Timothy Van Patten
Merrie Lynn Ross
Think Welcome Back, Kotter…if Mr. Kotter actually stuck that rubber hose up Vinnie Barbarino’s nose (amongst other, less friendly areas).
The plot, what little of it there is, has no doubt been done before (and was ripped off many times after…think THE SUBSTITUTE), but that’s not what’s important here. What’s important is the hellacious ass-kickery on display throughout CLASS OF 1984—almost to the point of feeling like a 70’s exploitation flick. Director Mark Lester, who would go on to make COMMANDO, doesn’t hold back on the gratuitous violence and disturbingly controversial scenes. (Poor kitty…) However, it isn’t all just pointless carnage; there’s a pretty strong commentary on violence in society and the media, and where the youth culture is headed as a result. (As a graduate of a high school with metal detectors, I’d say Lester’s predictions are sadly accurate.) The film’s “exaggerated” portrayal of out-of-control teens just doesn’t seem that far fetched by today’s standards, which makes the movie all the more relevant.
The film can be cheesy in an “I Love The 80s” kinda way, but I was still digging the retro-punk vibe, especially the outrageous outfits and the concert scene featuring the “Canadian Ramones”… the oft-forgotten Teenage Head! If that’s not enough to convince you to see CLASS OF 1984, how about a) a fantastic nervous breakdown by Roddy McDowall, b) a fight scene that was stolen by FIGHT CLUB nearly two decades later, or c) seeing a young, chubby Michael J. Fox get licked by a disease-ridden prostitute?
Commentary by director Mark Lester: Lester is really passionateabout this film and speaks openly about its anti-violence message, using the word “prophetic” more than once. Since it’s important to him, he remembers a lot of interesting tidbits, such as the fact that the prop master used real dead animal carcasses for the lab scene. (Yummy.) I also appreciated the fact that the DVD producer sat down and recorded with Lester so he had someone to bounce off of, which is always far more interesting than a person talking to themself for two hours.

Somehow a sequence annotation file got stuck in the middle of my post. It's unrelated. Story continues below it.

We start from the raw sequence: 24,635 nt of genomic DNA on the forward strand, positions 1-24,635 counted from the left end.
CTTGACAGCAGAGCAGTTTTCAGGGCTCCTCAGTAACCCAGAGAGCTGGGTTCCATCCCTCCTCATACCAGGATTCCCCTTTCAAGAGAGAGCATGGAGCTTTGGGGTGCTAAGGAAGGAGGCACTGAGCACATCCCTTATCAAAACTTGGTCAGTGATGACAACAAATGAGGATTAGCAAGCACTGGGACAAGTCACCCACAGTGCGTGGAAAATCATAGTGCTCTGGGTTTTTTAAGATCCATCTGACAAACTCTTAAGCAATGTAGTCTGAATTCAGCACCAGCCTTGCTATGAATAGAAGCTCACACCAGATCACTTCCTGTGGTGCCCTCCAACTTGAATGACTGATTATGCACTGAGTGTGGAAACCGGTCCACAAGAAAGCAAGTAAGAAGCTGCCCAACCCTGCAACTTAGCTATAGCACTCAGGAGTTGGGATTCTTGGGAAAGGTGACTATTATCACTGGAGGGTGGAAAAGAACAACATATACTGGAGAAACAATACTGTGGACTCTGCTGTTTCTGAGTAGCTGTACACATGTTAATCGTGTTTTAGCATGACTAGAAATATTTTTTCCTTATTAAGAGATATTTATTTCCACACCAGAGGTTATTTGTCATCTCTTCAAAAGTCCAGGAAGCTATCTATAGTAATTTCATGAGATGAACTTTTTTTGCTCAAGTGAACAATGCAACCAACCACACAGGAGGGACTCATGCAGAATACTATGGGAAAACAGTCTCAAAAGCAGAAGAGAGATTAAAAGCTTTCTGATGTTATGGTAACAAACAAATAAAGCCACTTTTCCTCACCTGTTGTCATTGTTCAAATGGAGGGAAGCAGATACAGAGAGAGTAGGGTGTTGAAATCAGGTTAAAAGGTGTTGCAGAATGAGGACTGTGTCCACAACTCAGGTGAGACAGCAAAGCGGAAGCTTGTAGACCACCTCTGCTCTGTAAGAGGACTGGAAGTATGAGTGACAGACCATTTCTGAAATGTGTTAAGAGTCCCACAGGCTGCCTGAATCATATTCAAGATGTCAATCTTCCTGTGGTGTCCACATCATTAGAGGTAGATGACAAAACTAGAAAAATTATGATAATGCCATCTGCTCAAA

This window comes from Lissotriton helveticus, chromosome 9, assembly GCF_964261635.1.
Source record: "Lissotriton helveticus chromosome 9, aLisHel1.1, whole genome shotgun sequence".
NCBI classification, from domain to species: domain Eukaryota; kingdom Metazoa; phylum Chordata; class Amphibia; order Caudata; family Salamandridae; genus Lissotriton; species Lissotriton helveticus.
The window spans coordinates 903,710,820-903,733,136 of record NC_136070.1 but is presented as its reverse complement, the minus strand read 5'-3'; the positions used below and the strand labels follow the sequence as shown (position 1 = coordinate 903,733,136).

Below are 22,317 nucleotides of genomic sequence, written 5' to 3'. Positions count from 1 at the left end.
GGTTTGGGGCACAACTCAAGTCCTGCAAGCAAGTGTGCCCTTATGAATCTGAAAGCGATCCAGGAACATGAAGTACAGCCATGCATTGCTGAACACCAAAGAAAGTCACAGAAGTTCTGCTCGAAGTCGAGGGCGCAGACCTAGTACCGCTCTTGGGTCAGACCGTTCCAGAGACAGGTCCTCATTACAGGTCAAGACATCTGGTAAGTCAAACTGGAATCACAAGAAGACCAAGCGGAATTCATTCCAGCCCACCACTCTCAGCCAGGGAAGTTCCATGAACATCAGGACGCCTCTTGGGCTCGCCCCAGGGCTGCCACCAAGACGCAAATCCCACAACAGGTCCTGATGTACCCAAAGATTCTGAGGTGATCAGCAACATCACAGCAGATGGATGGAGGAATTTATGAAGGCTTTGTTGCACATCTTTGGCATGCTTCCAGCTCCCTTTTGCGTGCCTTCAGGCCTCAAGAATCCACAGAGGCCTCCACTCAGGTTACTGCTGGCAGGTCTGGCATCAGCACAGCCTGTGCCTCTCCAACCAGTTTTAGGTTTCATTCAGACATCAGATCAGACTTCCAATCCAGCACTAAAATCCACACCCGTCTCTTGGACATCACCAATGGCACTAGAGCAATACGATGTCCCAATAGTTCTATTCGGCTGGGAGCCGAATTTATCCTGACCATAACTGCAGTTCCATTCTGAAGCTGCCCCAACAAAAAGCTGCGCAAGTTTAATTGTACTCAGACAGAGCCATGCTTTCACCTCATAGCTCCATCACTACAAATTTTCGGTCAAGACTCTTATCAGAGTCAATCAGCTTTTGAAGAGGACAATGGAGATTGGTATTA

Blood and Blackboards (35:32): A long and detailed retrospective on the film, featuring current interviews with cast and crew. Lester first gives a quick history of the high school movies that influenced him to make CLASS OF 1984, and what he was trying to accomplish with it (“No one listened to my warnings…and here we are.”) The director and actors also cover specific sequences in depth, telling plenty of behind-the-scenes stories. A must for fans of the film.
Trailer (2:16): A surprisingly graphic preview that gives away a lot of the film’s surprises. Don’t watch it before you see the actual movie.
There’s also two TV Spots, an extensive poster and stills Gallery, a Biography of director Lester, a copy of the film’s Screenplay (if you have a DVD-ROM), and Previews for some bad 80s movies.
NOTE: The DVD case boasts of a second commentary with director Lester and actors Perry King and Merrie Lynn Ross, which was conspicuously absent from my review copy. I feel violated by lies.